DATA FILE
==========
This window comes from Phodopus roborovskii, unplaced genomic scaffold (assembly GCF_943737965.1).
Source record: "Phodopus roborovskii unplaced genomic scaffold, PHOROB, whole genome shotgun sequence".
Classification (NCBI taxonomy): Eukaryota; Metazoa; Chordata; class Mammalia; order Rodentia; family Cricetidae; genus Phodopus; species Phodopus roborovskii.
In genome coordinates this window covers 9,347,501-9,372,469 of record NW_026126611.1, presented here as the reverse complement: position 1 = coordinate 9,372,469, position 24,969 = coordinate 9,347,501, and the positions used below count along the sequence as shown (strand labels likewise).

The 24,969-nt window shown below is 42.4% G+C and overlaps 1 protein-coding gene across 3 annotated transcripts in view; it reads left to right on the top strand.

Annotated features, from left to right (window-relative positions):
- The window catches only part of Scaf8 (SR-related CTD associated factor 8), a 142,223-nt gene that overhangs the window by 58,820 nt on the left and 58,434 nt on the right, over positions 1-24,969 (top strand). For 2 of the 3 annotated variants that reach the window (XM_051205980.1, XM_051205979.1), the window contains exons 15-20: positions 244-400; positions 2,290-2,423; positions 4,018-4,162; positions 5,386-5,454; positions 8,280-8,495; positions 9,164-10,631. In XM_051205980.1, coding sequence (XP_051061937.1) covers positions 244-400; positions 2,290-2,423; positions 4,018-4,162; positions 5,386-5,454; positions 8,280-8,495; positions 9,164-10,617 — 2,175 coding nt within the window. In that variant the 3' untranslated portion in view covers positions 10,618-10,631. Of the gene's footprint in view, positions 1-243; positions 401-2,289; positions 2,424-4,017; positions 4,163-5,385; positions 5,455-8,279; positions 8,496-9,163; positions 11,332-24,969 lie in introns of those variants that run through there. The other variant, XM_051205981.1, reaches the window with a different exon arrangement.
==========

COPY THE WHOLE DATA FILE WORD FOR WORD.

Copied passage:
This window comes from Phodopus roborovskii, unplaced genomic scaffold (assembly GCF_943737965.1).
Source record: "Phodopus roborovskii unplaced genomic scaffold, PHOROB, whole genome shotgun sequence".
Classification (NCBI taxonomy): Eukaryota; Metazoa; Chordata; class Mammalia; order Rodentia; family Cricetidae; genus Phodopus; species Phodopus roborovskii.
In genome coordinates this window covers 9,347,501-9,372,469 of record NW_026126611.1, presented here as the reverse complement: position 1 = coordinate 9,372,469, position 24,969 = coordinate 9,347,501, and the positions used below count along the sequence as shown (strand labels likewise).

The 24,969-nt window shown below is 42.4% G+C and overlaps 1 protein-coding gene across 3 annotated transcripts in view; it reads left to right on the top strand.

Annotated features, from left to right (window-relative positions):
- The window catches only part of Scaf8 (SR-related CTD associated factor 8), a 142,223-nt gene that overhangs the window by 58,820 nt on the left and 58,434 nt on the right, over positions 1-24,969 (top strand). For 2 of the 3 annotated variants that reach the window (XM_051205980.1, XM_051205979.1), the window contains exons 15-20: positions 244-400; positions 2,290-2,423; positions 4,018-4,162; positions 5,386-5,454; positions 8,280-8,495; positions 9,164-10,631. In XM_051205980.1, coding sequence (XP_051061937.1) covers positions 244-400; positions 2,290-2,423; positions 4,018-4,162; positions 5,386-5,454; positions 8,280-8,495; positions 9,164-10,617 — 2,175 coding nt within the window. In that variant the 3' untranslated portion in view covers positions 10,618-10,631. Of the gene's footprint in view, positions 1-243; positions 401-2,289; positions 2,424-4,017; positions 4,163-5,385; positions 5,455-8,279; positions 8,496-9,163; positions 11,332-24,969 lie in introns of those variants that run through there. The other variant, XM_051205981.1, reaches the window with a different exon arrangement.